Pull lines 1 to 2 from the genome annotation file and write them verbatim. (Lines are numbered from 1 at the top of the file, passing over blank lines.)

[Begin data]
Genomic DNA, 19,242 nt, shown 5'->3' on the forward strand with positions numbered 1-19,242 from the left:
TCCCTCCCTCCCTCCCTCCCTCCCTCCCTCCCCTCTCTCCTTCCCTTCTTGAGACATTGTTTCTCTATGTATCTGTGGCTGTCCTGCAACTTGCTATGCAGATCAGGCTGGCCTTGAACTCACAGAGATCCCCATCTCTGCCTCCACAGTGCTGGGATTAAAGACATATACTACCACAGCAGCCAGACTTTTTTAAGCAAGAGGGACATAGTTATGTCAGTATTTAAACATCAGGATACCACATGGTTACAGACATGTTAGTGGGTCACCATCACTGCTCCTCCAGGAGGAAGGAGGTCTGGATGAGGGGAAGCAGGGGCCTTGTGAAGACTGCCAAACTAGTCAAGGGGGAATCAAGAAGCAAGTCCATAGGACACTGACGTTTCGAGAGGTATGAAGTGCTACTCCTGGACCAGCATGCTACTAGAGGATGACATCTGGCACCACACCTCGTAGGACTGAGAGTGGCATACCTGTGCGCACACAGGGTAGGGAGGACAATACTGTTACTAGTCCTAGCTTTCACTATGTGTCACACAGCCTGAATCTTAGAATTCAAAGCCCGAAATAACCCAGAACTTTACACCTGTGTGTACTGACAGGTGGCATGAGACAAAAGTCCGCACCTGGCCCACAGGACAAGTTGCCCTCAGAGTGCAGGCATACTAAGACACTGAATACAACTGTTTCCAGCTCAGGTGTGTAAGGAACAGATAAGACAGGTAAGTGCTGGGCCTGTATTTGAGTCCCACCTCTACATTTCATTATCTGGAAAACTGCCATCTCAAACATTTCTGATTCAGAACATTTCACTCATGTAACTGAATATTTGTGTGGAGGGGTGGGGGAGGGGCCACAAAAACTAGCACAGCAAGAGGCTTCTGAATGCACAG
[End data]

Genomic DNA, 19,242 nt, shown 5'->3' on the forward strand with positions numbered 1-19,242 from the left:
TCCCTCCCTCCCTCCCTCCCTCCCTCCCTCCCCTCTCTCCTTCCCTTCTTGAGACATTGTTTCTCTATGTATCTGTGGCTGTCCTGCAACTTGCTATGCAGATCAGGCTGGCCTTGAACTCACAGAGATCCCCATCTCTGCCTCCACAGTGCTGGGATTAAAGACATATACTACCACAGCAGCCAGACTTTTTTAAGCAAGAGGGACATAGTTATGTCAGTATTTAAACATCAGGATACCACATGGTTACAGACATGTTAGTGGGTCACCATCACTGCTCCTCCAGGAGGAAGGAGGTCTGGATGAGGGGAAGCAGGGGCCTTGTGAAGACTGCCAAACTAGTCAAGGGGGAATCAAGAAGCAAGTCCATAGGACACTGACGTTTCGAGAGGTATGAAGTGCTACTCCTGGACCAGCATGCTACTAGAGGATGACATCTGGCACCACACCTCGTAGGACTGAGAGTGGCATACCTGTGCGCACACAGGGTAGGGAGGACAATACTGTTACTAGTCCTAGCTTTCACTATGTGTCACACAGCCTGAATCTTAGAATTCAAAGCCCGAAATAACCCAGAACTTTACACCTGTGTGTACTGACAGGTGGCATGAGACAAAAGTCCGCACCTGGCCCACAGGACAAGTTGCCCTCAGAGTGCAGGCATACTAAGACACTGAATACAACTGTTTCCAGCTCAGGTGTGTAAGGAACAGATAAGACAGGTAAGTGCTGGGCCTGTATTTGAGTCCCACCTCTACATTTCATTATCTGGAAAACTGCCATCTCAAACATTTCTGATTCAGAACATTTCACTCATGTAACTGAATATTTGTGTGGAGGGGTGGGGGAGGGGCCACAAAAACTAGCACAGCAAGAGGCTTCTGAATGCACAG